Start Making Sense: Where Did ISIS Come From—and What Can We Do About it Now?

Start Making Sense: Where Did ISIS Come From—and What Can We Do About it Now?

Start Making Sense: Where Did ISIS Come From—and What Can We Do About it Now?

The first episode of our podcast features Laila Lalami on Islamic extremism, Amy Wilentz on bad Bernie Sanders coverage, Charles Blow on growing up poor and black, and Terry Gross on Hillary Clinton.


The world is a complicated place, and media outlets obsessed with quick takes and beating their competition sometimes do more harm than good. That’s why today we’re launching Start Making Sense, a new podcast from The Nation hosted by longtime contributor Jon Wiener. We’ll be taking a step back from the daily media maelstrom to provide you with some much-needed, well-thought-out perspective on the news of the week. Subscribe on iTunes and check in each Thursday for timely, in-depth interviews with some of the most fascinating progressive voices of our time. We’ll have writers, artists, politicians, activists, and more on the show to talk about the week’s most pressing issues.

In our first episode, Laila Lalami talks about the origins of ISIS, and what to do about it now. Laila grew up in Morocco; her novel The Moor’s Account was nominated for a Pulitzer Prize.

Also: The New York Times’s coverage of Bernie Sanders has been condescending, and terrible; journalist Amy Wilentz comments on the recent page-one story “Bernie Sanders Won’t Kiss Your Baby.”

Plus: Charles Blow, op-ed columnist for The New York Times, talks about growing up poor and black in rural Louisiana; his book Fire Shut Up in My Bones, is out now in paperback.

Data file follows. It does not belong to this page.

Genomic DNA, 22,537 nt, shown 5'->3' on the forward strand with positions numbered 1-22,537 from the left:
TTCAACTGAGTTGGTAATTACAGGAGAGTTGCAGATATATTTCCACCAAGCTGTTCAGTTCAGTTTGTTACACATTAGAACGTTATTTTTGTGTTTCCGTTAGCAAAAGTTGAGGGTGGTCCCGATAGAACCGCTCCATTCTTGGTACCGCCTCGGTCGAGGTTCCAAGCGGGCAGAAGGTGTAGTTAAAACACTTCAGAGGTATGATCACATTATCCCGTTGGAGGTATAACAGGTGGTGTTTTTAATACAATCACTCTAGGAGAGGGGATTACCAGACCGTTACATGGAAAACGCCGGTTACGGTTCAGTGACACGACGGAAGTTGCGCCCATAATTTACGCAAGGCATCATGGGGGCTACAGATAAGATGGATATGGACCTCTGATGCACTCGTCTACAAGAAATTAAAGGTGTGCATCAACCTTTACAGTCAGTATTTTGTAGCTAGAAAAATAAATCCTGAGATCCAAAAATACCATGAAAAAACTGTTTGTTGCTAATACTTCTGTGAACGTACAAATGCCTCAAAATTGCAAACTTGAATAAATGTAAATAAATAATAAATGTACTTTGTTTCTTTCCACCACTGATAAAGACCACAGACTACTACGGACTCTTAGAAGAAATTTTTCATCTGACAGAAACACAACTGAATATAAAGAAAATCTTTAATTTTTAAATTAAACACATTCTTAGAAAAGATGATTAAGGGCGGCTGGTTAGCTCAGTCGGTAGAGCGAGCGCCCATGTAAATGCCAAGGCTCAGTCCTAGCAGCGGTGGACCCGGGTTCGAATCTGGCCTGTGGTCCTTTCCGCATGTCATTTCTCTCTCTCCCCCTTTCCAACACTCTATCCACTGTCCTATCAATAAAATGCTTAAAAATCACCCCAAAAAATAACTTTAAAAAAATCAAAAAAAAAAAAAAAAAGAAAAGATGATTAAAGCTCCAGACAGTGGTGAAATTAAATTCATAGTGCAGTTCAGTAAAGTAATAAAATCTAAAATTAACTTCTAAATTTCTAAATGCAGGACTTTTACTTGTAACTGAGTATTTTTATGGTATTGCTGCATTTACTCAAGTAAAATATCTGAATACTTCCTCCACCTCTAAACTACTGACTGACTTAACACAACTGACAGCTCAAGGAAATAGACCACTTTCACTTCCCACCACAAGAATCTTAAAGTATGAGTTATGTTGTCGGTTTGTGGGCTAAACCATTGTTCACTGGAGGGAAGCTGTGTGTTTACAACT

And Terry Gross explains the difference between interviewing Hillary and interviewing Bill. It’s her 40th anniversary hosting Fresh Air.

Subscribe on iTunes, Stitcher and SoundCloud for new episodes each Thursday.

Thank you for reading The Nation!

We hope you enjoyed the story you just read. It’s just one of many examples of incisive, deeply-reported journalism we publish—journalism that shifts the needle on important issues, uncovers malfeasance and corruption, and uplifts voices and perspectives that often go unheard in mainstream media. For nearly 160 years, The Nation has spoken truth to power and shone a light on issues that would otherwise be swept under the rug.

In a critical election year as well as a time of media austerity, independent journalism needs your continued support. The best way to do this is with a recurring donation. This month, we are asking readers like you who value truth and democracy to step up and support The Nation with a monthly contribution. We call these monthly donors Sustainers, a small but mighty group of supporters who ensure our team of writers, editors, and fact-checkers have the resources they need to report on breaking news, investigative feature stories that often take weeks or months to report, and much more.

There’s a lot to talk about in the coming months, from the presidential election and Supreme Court battles to the fight for bodily autonomy. We’ll cover all these issues and more, but this is only made possible with support from sustaining donors. Donate today—any amount you can spare each month is appreciated, even just the price of a cup of coffee.

The Nation does not bow to the interests of a corporate owner or advertisers—we answer only to readers like you who make our work possible. Set up a recurring donation today and ensure we can continue to hold the powerful accountable.

Thank you for your generosity.

Ad Policy